Surfaces

SURFACES

In the final stage of preparing a ceramic vessel for firing, or at the conclusion of firing, a variety of procedures may be chosen to improve and enhance its surface. Ceramics in Mainland Southeast Asia manifest an array of surface treatments. One choice is to do nothing at all—and plain earthenware and unglazed stoneware are both venerable traditions. Some earthenware has been transformed after firing either by smoking or by applying a dark resin coating. Many stonewares (and some earthenwares) have been finished by glazing.

As defined by materials scientist Pamela Vandiver, “A glaze is the glassy coating that seals and adorns the surface of a ceramic body” (Vandiver 1990, 106). Both practicality and aesthetics motivated potters to develop and apply glazes to ceramics. Chemical analysis shows that glazes are composed of alumina, silica, and fluxes (impurities consisting of various metallic oxides). Each of these components has a function: Alumina provides the “bones” of a glaze, silica forms a glass, and fluxes lower the temperature at which the glaze melts. In addition, metallic oxides, whether occurring naturally in the glaze materials or incorporated intentionally, add color. The color and texture of a glaze as we perceive it depend upon the interactions of light with the glaze’s surface, substance, and substructure. Especially when a glaze is well melted and transparent, the color of the clay body beneath the glaze affects the color we see (Vandiver 1990).

Whereas a modern potter might purchase industrially prepared raw materials and mix them to the precise proportions indicated in a glaze recipe, potters in the past achieved the approximate formulation by mixing locally obtained raw materials, such as wood ash collected from the kiln or hearth and iron-bearing clay dug from beneath the rice paddy. They learned by trial and error how to mix these ingredients by proportion—one scoop of this to every two scoops of that—to achieve a satisfactory result. A greenish tonality resulted from a small percentage of iron naturally occurring in the raw materials. More intense colors, ranging from stronger green to golden brown to brownish black, could be achieved by adding the appropriate amount of iron-bearing clay.

Beginning during the late Angkor period and continuing at kilns in Sawankhalok (Hein 2001, 74) and Lan Na, potters in Mainland Southeast Asia enjoyed combining two colors of glaze—green and brown—on a single vessel. Late Angkorian potters also painted brown slip under portions of green-glazed vessels to create a two-color effect. Potters in North Vietnam cultivated a technique of two-toned “glaze inlay” by scraping away design areas of the overall ivory-toned glaze coating and painting in with iron-brown glaze. During the twelfth through fourteenth centuries, they also made small vessels—bowls and ewers—that were glazed ivory or pale green on the inside and brown on the outside.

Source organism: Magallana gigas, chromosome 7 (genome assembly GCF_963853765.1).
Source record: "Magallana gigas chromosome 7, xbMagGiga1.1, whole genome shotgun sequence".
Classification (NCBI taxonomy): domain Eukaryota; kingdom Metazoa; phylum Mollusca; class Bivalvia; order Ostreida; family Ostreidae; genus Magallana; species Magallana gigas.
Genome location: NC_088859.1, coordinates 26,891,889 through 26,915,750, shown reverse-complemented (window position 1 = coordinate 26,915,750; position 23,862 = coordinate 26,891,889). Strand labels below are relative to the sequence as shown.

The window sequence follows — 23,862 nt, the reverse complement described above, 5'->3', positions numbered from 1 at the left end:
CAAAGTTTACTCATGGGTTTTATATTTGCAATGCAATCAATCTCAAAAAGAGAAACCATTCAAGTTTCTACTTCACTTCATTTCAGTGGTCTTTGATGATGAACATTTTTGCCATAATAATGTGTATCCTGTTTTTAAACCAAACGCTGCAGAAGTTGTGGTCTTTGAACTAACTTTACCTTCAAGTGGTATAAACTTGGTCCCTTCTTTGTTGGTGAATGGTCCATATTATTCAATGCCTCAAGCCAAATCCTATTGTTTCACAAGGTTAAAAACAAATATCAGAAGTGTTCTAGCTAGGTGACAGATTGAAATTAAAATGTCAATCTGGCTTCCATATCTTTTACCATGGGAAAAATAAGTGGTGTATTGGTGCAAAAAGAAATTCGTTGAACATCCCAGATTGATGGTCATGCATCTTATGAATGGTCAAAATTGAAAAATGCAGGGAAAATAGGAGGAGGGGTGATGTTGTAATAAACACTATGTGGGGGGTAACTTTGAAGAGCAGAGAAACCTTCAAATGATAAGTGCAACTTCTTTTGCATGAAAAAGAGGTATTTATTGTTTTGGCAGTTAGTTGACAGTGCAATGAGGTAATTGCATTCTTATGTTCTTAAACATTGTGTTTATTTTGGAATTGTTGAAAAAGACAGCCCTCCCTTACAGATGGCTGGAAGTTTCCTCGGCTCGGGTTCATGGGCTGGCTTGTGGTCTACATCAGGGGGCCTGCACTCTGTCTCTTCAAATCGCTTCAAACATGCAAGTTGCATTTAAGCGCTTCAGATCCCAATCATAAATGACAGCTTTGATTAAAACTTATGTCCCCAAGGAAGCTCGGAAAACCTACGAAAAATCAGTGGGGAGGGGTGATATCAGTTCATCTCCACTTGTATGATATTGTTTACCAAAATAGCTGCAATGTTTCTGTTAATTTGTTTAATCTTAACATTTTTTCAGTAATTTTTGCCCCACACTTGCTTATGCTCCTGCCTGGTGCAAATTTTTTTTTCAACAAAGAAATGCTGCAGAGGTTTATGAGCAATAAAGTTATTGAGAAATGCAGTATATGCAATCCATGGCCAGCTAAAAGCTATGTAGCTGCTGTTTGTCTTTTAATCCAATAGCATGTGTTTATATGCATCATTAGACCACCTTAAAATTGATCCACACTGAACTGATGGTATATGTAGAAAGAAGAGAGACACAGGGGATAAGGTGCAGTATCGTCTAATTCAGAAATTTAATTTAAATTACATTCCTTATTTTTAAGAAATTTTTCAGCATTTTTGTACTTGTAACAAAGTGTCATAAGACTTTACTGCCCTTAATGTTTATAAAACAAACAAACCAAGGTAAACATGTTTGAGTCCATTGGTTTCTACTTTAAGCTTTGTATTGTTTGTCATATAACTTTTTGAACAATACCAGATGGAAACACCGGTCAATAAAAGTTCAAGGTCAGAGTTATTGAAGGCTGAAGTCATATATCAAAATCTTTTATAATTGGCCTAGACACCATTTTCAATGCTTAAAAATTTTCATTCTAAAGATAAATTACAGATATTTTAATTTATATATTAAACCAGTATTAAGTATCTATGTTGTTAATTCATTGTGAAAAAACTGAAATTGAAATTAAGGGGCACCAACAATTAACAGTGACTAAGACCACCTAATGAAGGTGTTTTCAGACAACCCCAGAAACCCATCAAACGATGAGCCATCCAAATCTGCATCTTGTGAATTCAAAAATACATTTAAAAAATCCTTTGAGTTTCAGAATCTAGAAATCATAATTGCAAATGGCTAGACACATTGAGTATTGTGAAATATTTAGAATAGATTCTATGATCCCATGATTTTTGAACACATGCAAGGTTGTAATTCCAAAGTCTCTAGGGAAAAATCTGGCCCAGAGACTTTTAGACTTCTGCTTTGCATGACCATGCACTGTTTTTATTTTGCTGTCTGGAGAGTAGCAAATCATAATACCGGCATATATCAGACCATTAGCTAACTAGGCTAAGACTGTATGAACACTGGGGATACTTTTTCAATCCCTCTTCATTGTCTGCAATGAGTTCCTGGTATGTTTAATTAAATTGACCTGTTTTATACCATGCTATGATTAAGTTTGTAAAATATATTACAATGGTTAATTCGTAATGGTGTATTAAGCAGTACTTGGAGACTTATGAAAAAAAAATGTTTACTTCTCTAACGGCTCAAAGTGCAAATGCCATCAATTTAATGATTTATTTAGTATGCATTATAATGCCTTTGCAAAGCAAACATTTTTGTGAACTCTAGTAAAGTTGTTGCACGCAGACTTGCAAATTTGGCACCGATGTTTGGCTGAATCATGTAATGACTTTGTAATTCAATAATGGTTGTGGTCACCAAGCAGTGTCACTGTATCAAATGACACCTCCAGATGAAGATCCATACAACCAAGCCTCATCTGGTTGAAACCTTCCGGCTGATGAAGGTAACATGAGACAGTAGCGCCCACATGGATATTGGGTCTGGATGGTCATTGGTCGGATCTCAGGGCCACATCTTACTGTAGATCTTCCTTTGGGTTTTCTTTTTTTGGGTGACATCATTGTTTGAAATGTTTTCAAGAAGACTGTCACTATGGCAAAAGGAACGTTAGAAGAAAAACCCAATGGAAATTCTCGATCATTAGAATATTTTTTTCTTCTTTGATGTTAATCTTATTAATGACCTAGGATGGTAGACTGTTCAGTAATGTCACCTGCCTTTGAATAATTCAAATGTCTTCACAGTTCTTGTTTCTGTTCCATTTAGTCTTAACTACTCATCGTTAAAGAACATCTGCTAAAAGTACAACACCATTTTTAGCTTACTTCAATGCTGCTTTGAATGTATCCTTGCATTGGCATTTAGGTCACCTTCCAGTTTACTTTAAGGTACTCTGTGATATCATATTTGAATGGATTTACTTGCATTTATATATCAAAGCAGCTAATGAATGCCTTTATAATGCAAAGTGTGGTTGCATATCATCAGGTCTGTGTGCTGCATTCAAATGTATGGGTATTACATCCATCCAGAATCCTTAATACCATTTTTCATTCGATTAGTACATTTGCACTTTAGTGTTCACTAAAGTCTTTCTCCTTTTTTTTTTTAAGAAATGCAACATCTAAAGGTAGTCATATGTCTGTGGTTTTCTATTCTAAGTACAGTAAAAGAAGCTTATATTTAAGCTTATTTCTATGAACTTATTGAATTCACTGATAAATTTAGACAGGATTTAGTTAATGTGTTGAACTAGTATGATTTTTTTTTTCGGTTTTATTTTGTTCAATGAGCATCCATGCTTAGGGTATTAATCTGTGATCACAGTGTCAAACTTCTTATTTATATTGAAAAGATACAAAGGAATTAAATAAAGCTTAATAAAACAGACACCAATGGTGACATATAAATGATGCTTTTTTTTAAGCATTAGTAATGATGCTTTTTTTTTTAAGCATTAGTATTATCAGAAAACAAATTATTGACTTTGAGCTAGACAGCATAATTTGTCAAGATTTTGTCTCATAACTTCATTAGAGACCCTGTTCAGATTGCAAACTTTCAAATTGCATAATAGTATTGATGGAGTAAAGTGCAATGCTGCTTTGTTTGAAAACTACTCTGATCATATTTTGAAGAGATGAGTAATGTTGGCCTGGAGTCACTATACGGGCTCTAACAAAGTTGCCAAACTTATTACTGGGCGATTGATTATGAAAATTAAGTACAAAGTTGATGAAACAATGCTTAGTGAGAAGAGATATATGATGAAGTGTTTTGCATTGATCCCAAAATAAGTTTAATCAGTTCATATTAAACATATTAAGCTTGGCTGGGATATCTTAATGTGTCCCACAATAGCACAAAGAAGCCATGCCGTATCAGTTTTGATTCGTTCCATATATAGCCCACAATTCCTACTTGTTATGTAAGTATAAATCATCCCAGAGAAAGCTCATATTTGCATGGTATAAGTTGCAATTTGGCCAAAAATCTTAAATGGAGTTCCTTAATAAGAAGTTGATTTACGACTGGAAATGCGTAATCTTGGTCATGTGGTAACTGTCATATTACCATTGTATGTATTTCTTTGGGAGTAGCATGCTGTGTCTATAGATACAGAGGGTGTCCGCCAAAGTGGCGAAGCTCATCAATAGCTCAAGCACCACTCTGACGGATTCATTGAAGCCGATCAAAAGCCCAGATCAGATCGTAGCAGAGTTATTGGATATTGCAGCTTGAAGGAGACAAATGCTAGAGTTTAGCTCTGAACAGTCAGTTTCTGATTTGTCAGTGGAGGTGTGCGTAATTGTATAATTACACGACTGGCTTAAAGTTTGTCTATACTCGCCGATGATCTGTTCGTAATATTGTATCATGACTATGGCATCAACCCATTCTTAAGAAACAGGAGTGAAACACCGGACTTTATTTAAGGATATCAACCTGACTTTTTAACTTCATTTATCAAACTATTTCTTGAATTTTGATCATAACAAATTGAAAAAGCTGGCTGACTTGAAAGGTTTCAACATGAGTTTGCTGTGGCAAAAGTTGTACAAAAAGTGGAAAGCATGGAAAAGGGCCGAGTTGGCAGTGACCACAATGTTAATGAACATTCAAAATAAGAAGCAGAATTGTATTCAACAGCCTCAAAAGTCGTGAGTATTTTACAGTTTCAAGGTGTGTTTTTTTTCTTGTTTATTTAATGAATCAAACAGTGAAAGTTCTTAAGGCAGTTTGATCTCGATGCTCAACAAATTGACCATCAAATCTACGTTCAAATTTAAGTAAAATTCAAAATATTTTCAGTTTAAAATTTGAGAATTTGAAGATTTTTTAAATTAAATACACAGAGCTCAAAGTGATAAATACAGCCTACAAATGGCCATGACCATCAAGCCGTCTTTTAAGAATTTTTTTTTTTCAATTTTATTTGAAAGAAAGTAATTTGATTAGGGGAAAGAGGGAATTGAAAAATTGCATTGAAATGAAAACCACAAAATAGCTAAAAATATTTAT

High-temperature glazes for stoneware were almost always applied to raw or green (not yet fired) pots. There is little or no evidence, before recent times, of the use of a system by which pots were first fired to a moderate (“bisque”) temperature, then glazed and refired to a temperature to harden the pot and melt the glaze. (Whether firing glazed or unglazed pots, potters learned to anticipate the correct temperature by observing the color of the flame and the surface of the vessels in the kiln, with the occasional assistance of small test pieces pulled from the kiln in the course of firing.)

Close observation of a pot can reveal how the glaze was applied. In some Lan Na kilns, including San Kamphaeng and San Sai, iron glaze was applied to jars and large basins using a soft brush swabbed horizontally around the vessel. Often the vessel rested upside down on its mouth rim—the drips of extra glaze run toward the mouth. At the Maenam Noi kilns, potters followed the procedure seen on contemporaneous southern Chinese jars and ladled the glaze onto the pot, making sure it ended well above the foot in order to avoid problems of running and sticking during firing. Sometimes excess glaze was wiped away from the lower portion of the jar. For a more finished appearance, dishes and bowls made at kilns in North Vietnam and elsewhere were first glazed overall, then the glaze was trimmed away from the foot rim.

Lead glaze was used infrequently in Mainland Southeast Asia. A West Asian source is proposed for the opaque white tin-opacified lead glaze used on earthenware made in Lower Burma at a still-unidentified site (Di Crocco and Shulz 1985). The impact of Chinese enamel-decorated porcelain can be seen in the use of lead-silicate enamels at Red River Delta kilns (notably My Xa) in North Vietnam to decorate stoneware over the glaze. The copper-green lead glaze used on vessels from the Zhangzhou kilns in Fujian may have been the source of inspiration (and perhaps directly-transmitted technology) for the copper-green glaze used briefly in the Tung Man group within the Kalong kilns (Shaw 1987, 59 and 71).


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